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If you are allergic to one or more airborne allergens (like pollens or cat dander) and have nasal/eye symptoms, asthma, or both, you may be a candidate for immunotherapy, also known as shot therapy. If you read the descriptions of Hay Fever and Asthma on this site, you have probably realized that there are very good, easy-to-use medications available for these conditions that help to control the symptoms, and can greatly improve quality of life. Whether the approach is a nose spray, an antihistamine pill, or an asthma inhaler, however, all of these treatment options are aimed at suppressing symptoms of the allergic condition, not at correcting the underlying allergy itself. While symptom suppression is, in itself, a desirable effect, this approach to treatment ignores the underlying source of the allergic disease the body's inappropriate immune response to a relatively innocuous airborne substance (for a more detailed description of this immune response, see the discussion of hay fever). Immunotherapy represents the only treatment option aimed at reversing the allergy itself, reducing symptoms by inducing a state of tolerance in which the body no longer reacts so vigorously to the allergens that previously were a source of misery.


The process of immunotherapy is essentially very simple. Purified extracts from the allergens that cause your particular allergic condition are introduced to your immune system via an injection (usually in the upper arm) starting with miniscule amounts, and building gradually. The purpose of this slow building process is to induce you to tolerate exposure to increasing amounts of allergen without triggering an allergic reaction. In general, you can expect to return to the allergist's office every 4 to 14 days for the next step up in your injection therapy (many patients adopt a weekly routine). Each injection is given into the subcutaneous fat layer just beneath the skin surface, is generally small in volume (half a cc or less) and does not cause significant pain, beyond the pinprick sensation of the needle itself. The gradual building process culminates in a predetermined maximum amount of allergen termed a maintenance dose. In a typical immunotherapy regimen, the build-up phase to reach maintenance requires six to twelve months of weekly visits. Once the maintenance dose is reached, you can plan to return on a monthly basis to receive the fixed maintenance dose. You and your allergist will determine the duration of your shot therapy maintenance, weighing the benefits to your allergic condition against the inconvenience of the monthly visits. Most scientific studies suggest that there is little added benefit of continuing the shots past 3-4 years of maintenance for airborne allergens.


Approximately 4 out of 5 individuals experience an improvement in their allergic condition, ranging from reduction in symptom severity and required medication use to complete resolution of allergic symptoms. The risks associated with the shots are generally low, however, must be considered. Whenever we introduce into your body a substance to which you are allergic, we run the risk of triggering an allergic reaction. This risk is minimized by starting with extremely small doses and building gradually. The most common reaction is one that occurs locally at the injection site with mild itchiness, swelling and redness. This type of reaction typically lasts 1-2 hours and responds well to antihistamines. More rarely, reactions can spread beyond the injection site. These are referred to as systemic reactions, and they occur on average less than once in every 200 injections. Systemic reactions range from itchiness and/or hives in other areas of the body to a sense of chest tightness or wheeze, lightheadedness, or abdominal cramps. Systemic reactions, when they occur, are treated by the allergist in the office and typically resolve over 1-2 hours. When reactions do occur, the vast majority of them develop within 20-30 minutes of receiving the injection. For this reason most allergists require that every patient who receives immunotherapy plan to wait for about half an hour in the office after their injection.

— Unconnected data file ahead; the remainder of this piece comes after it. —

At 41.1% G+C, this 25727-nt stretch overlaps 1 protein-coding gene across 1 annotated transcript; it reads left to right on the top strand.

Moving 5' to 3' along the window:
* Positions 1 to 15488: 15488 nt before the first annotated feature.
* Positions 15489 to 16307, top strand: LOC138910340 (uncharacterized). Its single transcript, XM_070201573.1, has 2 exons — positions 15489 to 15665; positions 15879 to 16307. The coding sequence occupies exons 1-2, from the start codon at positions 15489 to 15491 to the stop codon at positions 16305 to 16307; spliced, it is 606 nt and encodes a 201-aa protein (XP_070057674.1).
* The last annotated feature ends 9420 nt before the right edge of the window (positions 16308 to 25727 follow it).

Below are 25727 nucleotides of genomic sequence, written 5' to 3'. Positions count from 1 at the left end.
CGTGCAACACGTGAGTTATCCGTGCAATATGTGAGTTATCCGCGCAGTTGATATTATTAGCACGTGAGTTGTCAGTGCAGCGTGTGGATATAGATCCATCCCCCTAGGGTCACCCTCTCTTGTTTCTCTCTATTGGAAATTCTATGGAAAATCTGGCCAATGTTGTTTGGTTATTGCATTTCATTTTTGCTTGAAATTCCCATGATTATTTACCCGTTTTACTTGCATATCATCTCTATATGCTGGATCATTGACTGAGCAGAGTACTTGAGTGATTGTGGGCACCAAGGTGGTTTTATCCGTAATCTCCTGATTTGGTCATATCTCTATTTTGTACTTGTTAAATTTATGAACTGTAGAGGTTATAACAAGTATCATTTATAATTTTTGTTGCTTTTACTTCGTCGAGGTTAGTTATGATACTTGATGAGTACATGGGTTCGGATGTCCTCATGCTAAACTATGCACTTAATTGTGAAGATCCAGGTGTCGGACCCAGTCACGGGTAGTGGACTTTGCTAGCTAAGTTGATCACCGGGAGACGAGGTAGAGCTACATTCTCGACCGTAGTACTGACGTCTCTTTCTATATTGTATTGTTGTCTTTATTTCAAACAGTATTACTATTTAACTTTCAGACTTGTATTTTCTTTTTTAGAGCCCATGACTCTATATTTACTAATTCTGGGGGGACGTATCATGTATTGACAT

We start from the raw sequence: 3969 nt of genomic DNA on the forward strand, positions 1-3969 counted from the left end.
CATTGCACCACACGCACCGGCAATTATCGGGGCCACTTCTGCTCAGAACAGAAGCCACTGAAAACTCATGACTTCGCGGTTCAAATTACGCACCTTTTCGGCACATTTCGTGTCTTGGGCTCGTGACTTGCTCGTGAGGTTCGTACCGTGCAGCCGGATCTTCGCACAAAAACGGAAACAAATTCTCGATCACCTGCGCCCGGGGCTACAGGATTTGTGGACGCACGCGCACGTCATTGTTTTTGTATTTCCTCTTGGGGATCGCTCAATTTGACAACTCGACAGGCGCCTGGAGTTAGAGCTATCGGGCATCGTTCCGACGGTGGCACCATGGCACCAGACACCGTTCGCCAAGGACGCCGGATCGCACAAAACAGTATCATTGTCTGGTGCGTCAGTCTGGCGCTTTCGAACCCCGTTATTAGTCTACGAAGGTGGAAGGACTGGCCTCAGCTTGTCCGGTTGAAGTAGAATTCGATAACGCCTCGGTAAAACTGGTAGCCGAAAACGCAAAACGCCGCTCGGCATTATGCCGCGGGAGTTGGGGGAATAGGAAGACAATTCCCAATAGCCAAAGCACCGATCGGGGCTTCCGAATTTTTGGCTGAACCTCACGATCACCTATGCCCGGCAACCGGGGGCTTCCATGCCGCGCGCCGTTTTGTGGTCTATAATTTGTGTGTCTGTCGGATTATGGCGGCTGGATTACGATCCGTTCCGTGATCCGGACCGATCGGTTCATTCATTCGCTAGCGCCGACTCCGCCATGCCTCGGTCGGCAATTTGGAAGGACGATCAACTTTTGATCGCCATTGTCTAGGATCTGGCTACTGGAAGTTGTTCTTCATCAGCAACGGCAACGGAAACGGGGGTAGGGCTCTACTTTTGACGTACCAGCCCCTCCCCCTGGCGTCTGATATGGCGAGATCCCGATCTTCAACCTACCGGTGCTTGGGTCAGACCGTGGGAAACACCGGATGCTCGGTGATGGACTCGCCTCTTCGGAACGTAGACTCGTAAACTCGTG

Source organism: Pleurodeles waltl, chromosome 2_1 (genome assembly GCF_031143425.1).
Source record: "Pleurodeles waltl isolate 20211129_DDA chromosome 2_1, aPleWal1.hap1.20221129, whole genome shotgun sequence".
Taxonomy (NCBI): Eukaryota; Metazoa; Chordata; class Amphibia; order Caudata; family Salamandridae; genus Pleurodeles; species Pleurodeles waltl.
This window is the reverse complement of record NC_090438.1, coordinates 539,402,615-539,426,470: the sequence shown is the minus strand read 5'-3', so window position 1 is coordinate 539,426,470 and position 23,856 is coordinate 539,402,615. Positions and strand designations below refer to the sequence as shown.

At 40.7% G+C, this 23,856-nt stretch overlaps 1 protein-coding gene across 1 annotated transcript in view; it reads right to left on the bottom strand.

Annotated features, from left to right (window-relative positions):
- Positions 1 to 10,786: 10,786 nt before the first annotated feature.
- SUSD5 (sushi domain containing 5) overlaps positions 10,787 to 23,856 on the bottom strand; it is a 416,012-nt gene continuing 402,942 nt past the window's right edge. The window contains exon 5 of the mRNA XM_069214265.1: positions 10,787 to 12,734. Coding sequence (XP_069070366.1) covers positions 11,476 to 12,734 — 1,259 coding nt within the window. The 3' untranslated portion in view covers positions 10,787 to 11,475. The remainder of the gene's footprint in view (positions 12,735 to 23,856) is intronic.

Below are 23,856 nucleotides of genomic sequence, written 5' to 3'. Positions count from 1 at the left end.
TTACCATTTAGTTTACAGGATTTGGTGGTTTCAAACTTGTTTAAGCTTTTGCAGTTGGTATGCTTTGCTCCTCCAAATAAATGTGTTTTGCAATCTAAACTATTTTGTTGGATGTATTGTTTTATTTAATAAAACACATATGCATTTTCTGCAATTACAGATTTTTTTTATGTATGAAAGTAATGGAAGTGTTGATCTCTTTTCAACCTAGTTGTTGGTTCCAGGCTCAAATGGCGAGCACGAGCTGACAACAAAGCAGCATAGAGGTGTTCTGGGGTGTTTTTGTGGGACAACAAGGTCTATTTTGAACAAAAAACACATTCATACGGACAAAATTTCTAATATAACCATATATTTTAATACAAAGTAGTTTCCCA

This is a decision that can only be determined through a dialog with your allergist. Many individuals with allergic asthma or rhinitis find sufficient relief with a simple medication regimen, and feel the time investment of immunotherapy is impractical. Some feel they would rather invest in trying to ameliorate the source of their allergies now by undertaking immunotherapy in order to reduce their medication requirements over the years to come. In children, in particular, there is good evidence that successful immunotherapy started early, as respiratory allergies begin to develop, not only reduces the allergic response to allergens to which the child is sensitive, but actually reduces the development of sensitivity to new allergens as the child grows. This protective effect suggests that shot therapy is not only inducing tolerance to the allergens one is receiving, but may actually be trianing the immune system away from its generally allergic predisposition.

Immunotherapy unfortunately in not effective for food allergies. However, it is extremely effective in providing protection against life-threatening reactions among those with allergy to stinging insects (wasps, hornets, bees, fire ants). In fact, unlike the case for asthma or allergic rhinitis where immunotherapy is one option to discuss, among sting-allergic individuals, shot therapy is strongly recommended. The process is very similar to that described above with similar risks, but the benefit is potentially life saving. If you believe you have an allergy to stinging insects, you would be wise to seek an allergist's evaluation and seriously consider this approach.

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